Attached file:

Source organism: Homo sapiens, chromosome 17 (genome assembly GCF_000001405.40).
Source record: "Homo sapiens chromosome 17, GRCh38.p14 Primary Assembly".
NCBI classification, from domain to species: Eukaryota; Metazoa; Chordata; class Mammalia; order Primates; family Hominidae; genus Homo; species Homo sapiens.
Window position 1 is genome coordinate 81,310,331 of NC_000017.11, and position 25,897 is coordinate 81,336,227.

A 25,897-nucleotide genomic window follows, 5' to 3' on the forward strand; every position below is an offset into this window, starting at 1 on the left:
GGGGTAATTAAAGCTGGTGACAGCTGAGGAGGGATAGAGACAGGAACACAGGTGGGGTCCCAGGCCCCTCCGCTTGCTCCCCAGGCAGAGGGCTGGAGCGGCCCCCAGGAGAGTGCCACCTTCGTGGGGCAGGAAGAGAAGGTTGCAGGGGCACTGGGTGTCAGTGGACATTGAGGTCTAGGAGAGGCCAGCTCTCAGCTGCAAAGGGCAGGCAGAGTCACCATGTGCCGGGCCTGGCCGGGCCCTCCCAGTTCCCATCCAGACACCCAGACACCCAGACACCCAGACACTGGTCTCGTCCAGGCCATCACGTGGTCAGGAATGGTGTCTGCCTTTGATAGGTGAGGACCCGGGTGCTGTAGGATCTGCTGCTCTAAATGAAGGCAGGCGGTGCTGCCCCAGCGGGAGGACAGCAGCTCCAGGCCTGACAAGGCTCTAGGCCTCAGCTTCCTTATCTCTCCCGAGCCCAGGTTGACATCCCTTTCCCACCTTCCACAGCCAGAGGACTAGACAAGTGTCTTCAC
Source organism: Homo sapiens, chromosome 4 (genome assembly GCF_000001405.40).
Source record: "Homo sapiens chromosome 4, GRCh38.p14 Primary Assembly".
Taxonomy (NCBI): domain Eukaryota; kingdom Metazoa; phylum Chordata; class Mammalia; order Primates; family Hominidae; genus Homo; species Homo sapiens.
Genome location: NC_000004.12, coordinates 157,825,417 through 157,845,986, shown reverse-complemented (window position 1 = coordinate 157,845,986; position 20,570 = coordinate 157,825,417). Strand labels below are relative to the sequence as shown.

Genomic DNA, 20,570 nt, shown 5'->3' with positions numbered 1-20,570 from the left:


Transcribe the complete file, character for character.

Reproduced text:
Source organism: Homo sapiens, chromosome 17 (genome assembly GCF_000001405.40).
Source record: "Homo sapiens chromosome 17, GRCh38.p14 Primary Assembly".
NCBI classification, from domain to species: Eukaryota; Metazoa; Chordata; class Mammalia; order Primates; family Hominidae; genus Homo; species Homo sapiens.
Window position 1 is genome coordinate 81,310,331 of NC_000017.11, and position 25,897 is coordinate 81,336,227.

A 25,897-nucleotide genomic window follows, 5' to 3' on the forward strand; every position below is an offset into this window, starting at 1 on the left:
GGGGTAATTAAAGCTGGTGACAGCTGAGGAGGGATAGAGACAGGAACACAGGTGGGGTCCCAGGCCCCTCCGCTTGCTCCCCAGGCAGAGGGCTGGAGCGGCCCCCAGGAGAGTGCCACCTTCGTGGGGCAGGAAGAGAAGGTTGCAGGGGCACTGGGTGTCAGTGGACATTGAGGTCTAGGAGAGGCCAGCTCTCAGCTGCAAAGGGCAGGCAGAGTCACCATGTGCCGGGCCTGGCCGGGCCCTCCCAGTTCCCATCCAGACACCCAGACACCCAGACACCCAGACACTGGTCTCGTCCAGGCCATCACGTGGTCAGGAATGGTGTCTGCCTTTGATAGGTGAGGACCCGGGTGCTGTAGGATCTGCTGCTCTAAATGAAGGCAGGCGGTGCTGCCCCAGCGGGAGGACAGCAGCTCCAGGCCTGACAAGGCTCTAGGCCTCAGCTTCCTTATCTCTCCCGAGCCCAGGTTGACATCCCTTTCCCACCTTCCACAGCCAGAGGACTAGACAAGTGTCTTCAC
Source organism: Homo sapiens, chromosome 4 (genome assembly GCF_000001405.40).
Source record: "Homo sapiens chromosome 4, GRCh38.p14 Primary Assembly".
Taxonomy (NCBI): domain Eukaryota; kingdom Metazoa; phylum Chordata; class Mammalia; order Primates; family Hominidae; genus Homo; species Homo sapiens.
Genome location: NC_000004.12, coordinates 157,825,417 through 157,845,986, shown reverse-complemented (window position 1 = coordinate 157,845,986; position 20,570 = coordinate 157,825,417). Strand labels below are relative to the sequence as shown.

Genomic DNA, 20,570 nt, shown 5'->3' with positions numbered 1-20,570 from the left: